The Mysterious 19th Century ‘Princess' Who Fooled a Town

Wikimedia Commons // Public Domain
Wikimedia Commons // Public Domain

On April 3, 1817, a young woman appeared, seemingly out of nowhere, in the rural village of Almondsbury, just a few miles north of Bristol in southwest England.

Dressed in a shabby black gown and shawl with a turban on her head, she seemed confused and utterly exhausted, as if she had just completed a long journey. Under her arm, she carried a small bundle of belongings, including a bar of soap and some basic toiletries wrapped in a piece of linen. Most curiously of all, she spoke an exotic language no one in the village could understand.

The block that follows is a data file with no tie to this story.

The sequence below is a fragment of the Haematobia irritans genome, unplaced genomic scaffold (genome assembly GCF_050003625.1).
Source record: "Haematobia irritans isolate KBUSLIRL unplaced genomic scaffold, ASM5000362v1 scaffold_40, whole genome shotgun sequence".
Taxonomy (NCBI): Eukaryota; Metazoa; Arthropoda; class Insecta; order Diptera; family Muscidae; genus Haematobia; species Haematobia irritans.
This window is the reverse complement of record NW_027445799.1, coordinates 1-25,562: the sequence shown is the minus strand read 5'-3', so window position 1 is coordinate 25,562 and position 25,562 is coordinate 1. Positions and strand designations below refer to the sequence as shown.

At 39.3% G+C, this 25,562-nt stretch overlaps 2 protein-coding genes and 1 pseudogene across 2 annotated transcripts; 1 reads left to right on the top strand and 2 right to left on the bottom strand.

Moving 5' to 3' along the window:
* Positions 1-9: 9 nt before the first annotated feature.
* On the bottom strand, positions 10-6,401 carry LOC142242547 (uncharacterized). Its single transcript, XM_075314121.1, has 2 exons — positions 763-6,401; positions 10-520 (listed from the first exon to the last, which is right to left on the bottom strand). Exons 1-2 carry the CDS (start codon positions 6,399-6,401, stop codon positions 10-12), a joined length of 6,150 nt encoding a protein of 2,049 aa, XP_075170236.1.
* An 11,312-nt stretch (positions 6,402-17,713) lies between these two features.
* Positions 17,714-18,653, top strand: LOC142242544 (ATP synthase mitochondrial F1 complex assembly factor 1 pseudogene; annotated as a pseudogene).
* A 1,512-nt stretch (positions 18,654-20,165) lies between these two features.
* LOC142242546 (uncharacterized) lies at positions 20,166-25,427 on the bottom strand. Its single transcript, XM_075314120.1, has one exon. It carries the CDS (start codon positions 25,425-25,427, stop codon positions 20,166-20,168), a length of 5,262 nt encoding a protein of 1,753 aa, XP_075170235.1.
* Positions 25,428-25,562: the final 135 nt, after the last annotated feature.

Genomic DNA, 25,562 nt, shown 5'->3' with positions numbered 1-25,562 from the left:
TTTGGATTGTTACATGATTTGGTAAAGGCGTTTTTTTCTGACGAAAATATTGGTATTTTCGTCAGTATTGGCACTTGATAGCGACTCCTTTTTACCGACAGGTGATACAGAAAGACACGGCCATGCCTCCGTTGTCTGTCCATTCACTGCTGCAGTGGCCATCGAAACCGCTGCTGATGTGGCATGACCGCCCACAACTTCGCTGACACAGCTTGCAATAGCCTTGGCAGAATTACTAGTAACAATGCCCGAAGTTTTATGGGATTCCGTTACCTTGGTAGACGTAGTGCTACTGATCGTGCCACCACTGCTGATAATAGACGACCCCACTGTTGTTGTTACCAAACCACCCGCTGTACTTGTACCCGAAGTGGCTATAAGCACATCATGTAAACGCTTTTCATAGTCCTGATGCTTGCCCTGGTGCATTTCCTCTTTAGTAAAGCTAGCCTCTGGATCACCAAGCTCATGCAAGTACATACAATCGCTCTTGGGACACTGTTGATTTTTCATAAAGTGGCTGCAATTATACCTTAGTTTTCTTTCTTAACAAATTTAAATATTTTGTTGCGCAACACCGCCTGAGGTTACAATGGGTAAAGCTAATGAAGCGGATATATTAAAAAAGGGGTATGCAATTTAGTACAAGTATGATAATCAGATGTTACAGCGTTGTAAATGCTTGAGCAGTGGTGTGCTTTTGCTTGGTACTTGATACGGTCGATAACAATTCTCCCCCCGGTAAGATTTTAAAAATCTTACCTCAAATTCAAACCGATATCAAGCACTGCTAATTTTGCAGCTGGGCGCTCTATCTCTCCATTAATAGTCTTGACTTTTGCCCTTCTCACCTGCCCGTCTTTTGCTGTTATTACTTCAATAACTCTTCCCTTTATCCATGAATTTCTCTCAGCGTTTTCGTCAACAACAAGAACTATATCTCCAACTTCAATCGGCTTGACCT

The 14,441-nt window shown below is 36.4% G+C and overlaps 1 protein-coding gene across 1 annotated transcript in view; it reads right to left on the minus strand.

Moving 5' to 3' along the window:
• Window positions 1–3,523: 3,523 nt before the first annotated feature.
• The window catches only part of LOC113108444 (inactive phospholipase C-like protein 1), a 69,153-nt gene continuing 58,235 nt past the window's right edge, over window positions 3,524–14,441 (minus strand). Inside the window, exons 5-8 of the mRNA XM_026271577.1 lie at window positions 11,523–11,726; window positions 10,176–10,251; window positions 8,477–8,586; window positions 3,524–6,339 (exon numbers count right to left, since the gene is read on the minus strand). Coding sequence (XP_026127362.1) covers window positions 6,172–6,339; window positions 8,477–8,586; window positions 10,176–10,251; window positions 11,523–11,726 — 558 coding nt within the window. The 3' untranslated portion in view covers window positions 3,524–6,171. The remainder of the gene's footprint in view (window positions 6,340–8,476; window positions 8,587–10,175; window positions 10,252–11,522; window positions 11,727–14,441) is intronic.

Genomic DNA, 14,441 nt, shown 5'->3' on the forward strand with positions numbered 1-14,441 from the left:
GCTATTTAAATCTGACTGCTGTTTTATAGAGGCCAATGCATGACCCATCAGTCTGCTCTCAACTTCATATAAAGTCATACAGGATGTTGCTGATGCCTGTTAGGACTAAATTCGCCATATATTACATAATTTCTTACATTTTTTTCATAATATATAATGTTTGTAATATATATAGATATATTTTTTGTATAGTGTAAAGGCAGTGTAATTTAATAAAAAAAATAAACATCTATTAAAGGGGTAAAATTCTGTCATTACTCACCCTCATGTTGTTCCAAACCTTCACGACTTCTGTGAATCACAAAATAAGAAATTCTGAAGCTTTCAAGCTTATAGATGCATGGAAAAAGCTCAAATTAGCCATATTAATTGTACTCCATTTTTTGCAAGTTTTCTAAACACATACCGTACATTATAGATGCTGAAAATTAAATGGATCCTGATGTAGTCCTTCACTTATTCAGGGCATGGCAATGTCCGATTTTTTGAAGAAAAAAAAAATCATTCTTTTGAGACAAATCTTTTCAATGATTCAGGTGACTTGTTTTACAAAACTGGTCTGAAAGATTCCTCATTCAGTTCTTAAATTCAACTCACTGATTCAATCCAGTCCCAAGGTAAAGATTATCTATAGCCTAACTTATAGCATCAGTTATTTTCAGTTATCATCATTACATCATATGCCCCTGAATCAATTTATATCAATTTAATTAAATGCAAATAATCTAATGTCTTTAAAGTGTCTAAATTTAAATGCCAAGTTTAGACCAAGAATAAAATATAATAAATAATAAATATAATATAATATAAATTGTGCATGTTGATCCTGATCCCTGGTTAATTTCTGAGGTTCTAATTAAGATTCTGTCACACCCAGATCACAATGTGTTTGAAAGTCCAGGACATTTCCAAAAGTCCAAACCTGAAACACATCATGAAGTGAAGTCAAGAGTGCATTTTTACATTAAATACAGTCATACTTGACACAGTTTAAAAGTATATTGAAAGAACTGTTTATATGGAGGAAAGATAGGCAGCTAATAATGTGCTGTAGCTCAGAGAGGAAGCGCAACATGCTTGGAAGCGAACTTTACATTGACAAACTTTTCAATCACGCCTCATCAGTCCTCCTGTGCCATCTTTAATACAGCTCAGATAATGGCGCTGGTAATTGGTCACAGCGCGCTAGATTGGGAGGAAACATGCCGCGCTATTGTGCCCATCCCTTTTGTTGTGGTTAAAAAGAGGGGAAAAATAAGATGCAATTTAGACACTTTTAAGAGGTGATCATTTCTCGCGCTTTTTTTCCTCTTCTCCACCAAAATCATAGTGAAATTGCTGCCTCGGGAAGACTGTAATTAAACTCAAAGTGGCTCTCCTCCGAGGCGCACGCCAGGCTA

The locals, understandably, were mystified.

Presuming that she was some kind of beggar, the villagers took the woman to the overseer of the local poorhouse. But instead of taking her in, the overseer—suspicious of foreign agents amid the tense climate following the Napoleonic Wars—turned her over to the local magistrate, Samuel Worrall, at his palatial country residence known as Knole House. The magistrate called upon his Greek valet, who had an extensive knowledge of many Mediterranean languages, to try to translate what the woman was saying, with no luck. When asked using a series of gestures to produce identification papers, the woman merely emptied a few coins from her pockets.